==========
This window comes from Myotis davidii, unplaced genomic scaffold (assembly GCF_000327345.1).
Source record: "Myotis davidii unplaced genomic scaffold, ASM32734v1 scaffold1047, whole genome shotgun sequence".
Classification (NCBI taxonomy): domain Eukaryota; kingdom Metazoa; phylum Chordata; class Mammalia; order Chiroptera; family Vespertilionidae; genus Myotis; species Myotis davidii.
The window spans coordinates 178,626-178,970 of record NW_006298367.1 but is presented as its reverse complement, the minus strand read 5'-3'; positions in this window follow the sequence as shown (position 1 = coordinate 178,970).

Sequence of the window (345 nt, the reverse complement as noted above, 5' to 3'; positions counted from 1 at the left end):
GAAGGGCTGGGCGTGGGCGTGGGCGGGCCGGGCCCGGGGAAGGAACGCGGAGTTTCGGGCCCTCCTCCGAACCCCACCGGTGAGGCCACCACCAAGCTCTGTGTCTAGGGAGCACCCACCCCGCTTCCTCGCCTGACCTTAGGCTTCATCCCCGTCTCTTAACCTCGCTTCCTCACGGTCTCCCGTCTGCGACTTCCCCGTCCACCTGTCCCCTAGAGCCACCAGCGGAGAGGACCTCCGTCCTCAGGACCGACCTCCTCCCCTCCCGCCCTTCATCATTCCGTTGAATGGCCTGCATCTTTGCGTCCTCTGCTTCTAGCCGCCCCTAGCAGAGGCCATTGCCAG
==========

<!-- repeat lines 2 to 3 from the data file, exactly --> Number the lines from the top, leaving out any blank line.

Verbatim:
Source record: "Myotis davidii unplaced genomic scaffold, ASM32734v1 scaffold1047, whole genome shotgun sequence".
Classification (NCBI taxonomy): domain Eukaryota; kingdom Metazoa; phylum Chordata; class Mammalia; order Chiroptera; family Vespertilionidae; genus Myotis; species Myotis davidii.